The Barlow Hotel at 102 South Elm Street in Hope (Hempstead County) was, for more than seventy-five years, the city’s most popular lodging and dining venue, as well as its most sought-after meeting and banquet facility.
The Barlow was built as the Lamar Hotel by local merchant J. C. McKee and opened in 1886, ten years after the town’s founding. It initially sought to attract a clientele dominated by railroad passengers, as Hope was built around what would become two major railroad junctions: the north-south Louisiana and Arkansas line (now Kansas City Southern) and the east-west Cairo and Fulton (now Union Pacific). In 1886, M. H. Barlow, a hardware merchant who hailed from Cory, Pennsylvania, was persuaded that the hotel, in a growing railroad town, was a good investment, and began almost eight decades of family ownership of what was fast becoming a popular regional lodging and dining venue. M. H. Barlow had four children, three who went into the hotel business: John D. Barlow, who took over the operation of the Barlow in 1904; R. P. “Dick” Barlow, who in 1928 took over a Malvern (Hot Spring County) hotel that had opened in 1896; and Henry Barlow, who operated the Barlow Hotel in De Queen (Sevier County) from 1931 until poor health forced his retirement ten years later. M. H. Barlow’s daughter, Dr. Alice Barlow Brown, served many years as a medical missionary in China.
John Barlow announced in 1930 plans for a ten-story replacement for the Barlow, but worsening economic conditions during the Great Depression put an end to those plans. Barlow, however, continually upgraded the popular establishment: it was the first facility in the city to have hot and cold running water and was said to be the first customer of Hope Water and Light (in about 1910). For years, the hotel’s strawberry shortcake was popular with both local and traveling diners. William Jennings Bryan also visited the Barlow in the early 1920s. The Barlow became the hub of civic and community meetings and banquets in the community. In time, the hotel accommodated retail businesses such as Middlebrooks’ Grocery, Singer Sewing Machines, Ladies’ Specialty Shop, and Arkansas Louisiana Gas Company (Arkla). Arkla founder and president W. R. “Witt” Stephens was close friends with Barlow, and Barlow was an initial investor in Arkla when Stephens purchased the firm from Cities Service Oil Company. Witt Stephens’s younger brother, Jack Stephens, worked for several summers at the Barlow as a busboy. Barlow sold the hotel in 1943 to the Lampkin estate while still remaining an active leader in the hotel trade associations.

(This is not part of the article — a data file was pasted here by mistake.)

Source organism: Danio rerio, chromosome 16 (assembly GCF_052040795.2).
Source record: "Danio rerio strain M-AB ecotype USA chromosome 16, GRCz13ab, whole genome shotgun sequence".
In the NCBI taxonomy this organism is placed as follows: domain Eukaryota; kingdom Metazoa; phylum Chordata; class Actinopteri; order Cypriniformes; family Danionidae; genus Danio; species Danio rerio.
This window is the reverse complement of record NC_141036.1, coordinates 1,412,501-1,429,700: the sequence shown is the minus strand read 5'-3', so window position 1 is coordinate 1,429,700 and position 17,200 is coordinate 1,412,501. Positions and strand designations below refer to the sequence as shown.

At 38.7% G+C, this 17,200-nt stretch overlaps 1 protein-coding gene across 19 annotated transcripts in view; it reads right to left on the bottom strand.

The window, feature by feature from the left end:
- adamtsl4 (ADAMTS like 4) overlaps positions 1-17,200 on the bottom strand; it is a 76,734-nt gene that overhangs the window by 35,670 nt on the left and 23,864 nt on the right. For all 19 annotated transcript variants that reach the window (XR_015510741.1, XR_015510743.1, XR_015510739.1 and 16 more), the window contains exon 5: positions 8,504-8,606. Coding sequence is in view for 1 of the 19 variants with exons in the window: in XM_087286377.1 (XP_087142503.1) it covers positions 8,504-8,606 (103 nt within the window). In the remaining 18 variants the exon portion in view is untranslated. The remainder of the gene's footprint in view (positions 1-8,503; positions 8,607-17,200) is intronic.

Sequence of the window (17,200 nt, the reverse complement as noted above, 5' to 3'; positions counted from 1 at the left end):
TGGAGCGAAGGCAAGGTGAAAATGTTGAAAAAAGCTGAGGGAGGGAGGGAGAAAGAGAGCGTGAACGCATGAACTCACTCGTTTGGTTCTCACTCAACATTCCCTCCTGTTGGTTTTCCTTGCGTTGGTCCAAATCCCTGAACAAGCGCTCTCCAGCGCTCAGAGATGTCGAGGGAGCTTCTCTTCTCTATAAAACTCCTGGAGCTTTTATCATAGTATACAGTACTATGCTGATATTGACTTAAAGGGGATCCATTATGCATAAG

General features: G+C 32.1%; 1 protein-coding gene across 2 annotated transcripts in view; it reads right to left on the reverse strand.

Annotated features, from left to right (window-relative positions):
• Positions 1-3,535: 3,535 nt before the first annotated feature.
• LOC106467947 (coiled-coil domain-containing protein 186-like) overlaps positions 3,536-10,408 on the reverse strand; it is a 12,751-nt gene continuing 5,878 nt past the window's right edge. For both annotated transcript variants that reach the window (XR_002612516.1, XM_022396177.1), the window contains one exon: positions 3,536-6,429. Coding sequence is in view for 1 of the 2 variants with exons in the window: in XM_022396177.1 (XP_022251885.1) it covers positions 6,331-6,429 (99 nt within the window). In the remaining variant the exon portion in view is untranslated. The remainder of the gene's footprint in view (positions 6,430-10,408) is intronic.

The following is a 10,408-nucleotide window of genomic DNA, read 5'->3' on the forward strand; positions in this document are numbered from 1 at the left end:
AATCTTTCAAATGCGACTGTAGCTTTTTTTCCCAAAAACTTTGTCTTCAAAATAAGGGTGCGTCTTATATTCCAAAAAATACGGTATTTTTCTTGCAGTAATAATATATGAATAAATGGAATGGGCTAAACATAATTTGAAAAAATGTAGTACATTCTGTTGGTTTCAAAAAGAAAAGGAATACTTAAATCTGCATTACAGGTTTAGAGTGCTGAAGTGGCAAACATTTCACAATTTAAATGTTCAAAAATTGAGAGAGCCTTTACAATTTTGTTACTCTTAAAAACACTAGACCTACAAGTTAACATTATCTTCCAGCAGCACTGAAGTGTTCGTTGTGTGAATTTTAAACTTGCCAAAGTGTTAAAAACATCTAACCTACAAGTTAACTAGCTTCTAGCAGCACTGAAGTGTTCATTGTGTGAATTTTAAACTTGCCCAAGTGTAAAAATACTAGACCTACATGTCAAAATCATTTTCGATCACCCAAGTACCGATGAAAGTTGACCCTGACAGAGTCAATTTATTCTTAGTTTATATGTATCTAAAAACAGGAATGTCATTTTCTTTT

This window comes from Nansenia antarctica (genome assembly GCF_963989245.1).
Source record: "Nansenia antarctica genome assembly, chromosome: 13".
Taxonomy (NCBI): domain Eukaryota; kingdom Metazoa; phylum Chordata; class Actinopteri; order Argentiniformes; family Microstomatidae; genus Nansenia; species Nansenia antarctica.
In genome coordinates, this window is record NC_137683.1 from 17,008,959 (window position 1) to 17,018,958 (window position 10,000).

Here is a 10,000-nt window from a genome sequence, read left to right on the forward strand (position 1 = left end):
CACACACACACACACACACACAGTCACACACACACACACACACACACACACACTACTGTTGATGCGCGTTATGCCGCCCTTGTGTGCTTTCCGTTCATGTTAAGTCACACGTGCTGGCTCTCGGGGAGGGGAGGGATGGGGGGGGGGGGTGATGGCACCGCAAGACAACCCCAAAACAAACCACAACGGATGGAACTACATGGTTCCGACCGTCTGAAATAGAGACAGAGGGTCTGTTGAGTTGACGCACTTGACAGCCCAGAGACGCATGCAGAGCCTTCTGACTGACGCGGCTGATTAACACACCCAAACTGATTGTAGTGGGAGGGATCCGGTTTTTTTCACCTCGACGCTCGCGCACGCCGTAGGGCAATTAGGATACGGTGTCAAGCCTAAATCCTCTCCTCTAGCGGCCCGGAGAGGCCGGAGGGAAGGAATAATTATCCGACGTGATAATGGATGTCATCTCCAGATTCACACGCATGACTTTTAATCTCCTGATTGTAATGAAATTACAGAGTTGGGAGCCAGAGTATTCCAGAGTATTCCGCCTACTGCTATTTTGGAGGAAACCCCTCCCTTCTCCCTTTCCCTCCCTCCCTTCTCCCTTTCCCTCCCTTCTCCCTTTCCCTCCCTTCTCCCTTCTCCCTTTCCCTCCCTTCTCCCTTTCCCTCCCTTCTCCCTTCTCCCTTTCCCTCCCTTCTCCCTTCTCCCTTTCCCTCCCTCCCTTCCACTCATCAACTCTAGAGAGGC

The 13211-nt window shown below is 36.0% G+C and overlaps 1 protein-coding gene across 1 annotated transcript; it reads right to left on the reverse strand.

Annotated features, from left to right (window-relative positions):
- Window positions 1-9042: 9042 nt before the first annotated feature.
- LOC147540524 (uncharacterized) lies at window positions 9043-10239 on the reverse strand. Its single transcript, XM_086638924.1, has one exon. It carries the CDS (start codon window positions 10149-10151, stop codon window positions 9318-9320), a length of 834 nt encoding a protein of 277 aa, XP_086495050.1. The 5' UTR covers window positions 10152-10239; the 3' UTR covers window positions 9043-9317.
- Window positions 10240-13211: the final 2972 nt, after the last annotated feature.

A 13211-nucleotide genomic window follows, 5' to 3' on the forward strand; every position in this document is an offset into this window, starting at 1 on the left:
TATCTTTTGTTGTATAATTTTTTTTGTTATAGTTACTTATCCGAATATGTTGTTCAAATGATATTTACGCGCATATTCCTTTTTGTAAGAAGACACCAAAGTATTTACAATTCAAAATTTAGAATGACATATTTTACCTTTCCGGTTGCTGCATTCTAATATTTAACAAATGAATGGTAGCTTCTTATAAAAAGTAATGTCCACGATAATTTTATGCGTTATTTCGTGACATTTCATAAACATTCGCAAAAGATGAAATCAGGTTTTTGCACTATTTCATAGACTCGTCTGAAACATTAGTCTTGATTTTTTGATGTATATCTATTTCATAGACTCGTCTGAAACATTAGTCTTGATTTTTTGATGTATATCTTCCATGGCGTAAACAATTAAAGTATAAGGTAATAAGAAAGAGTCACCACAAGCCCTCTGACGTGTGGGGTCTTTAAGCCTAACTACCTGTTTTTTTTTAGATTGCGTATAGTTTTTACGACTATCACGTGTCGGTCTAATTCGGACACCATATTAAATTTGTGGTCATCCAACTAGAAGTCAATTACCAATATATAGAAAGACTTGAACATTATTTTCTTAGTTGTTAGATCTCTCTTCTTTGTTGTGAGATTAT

Ben Owen, a Hope businessman with department stores in Arkansas, Texas, and Oklahoma, purchased the hotel in 1960 and made long-awaited upgrades, such as a stand-alone coffee shop and an enlarged 250-seat banquet room; he had plans, too, to add another twenty rooms. On September 14, 1964, however, when an electrical fire that began in the kitchen swept the hotel, destroying the famous landmark and surrounding businesses, and killing three hotel guests.
Lodging and restaurant facilities in Hope began moving to Third Street (U.S. Highway 67), and ultimately Interstate 30. The site once occupied by the Barlow became the home of the Melon Patch Restaurant.
For additional information:
“60 Years of Hotel Keeping Celebrated.” Hope Star, December 27, 1946, p. 3.
“Four Businesses Here Gutted by Fire; Hotel Guest Loses His Life.” Hope Star, September 14, 1964.
Hanley, Ray, and Steve Hanley. A Journey through Arkansas: Historic U.S. Highway 67. Mount Pleasant, SC, Arcadia Publishing, 1999.
Haycox, Richard, ed. Reflections: A Pictorial History of Hope and Hempstead County. Marceline, MO: D-Books Publishing, Inc., 1998.
“Old Landmark at S. Elm, Front Street, Hotel Barlow, Is Revived by Local Man.” Hope Star, June 18, 1960, p. 1.
Shiver, Harry W., ed. A Centennial History of Hope, Arkansas 1875–1975. Hope, AR: Etter Printing Company, 1975.
Arkansas State University
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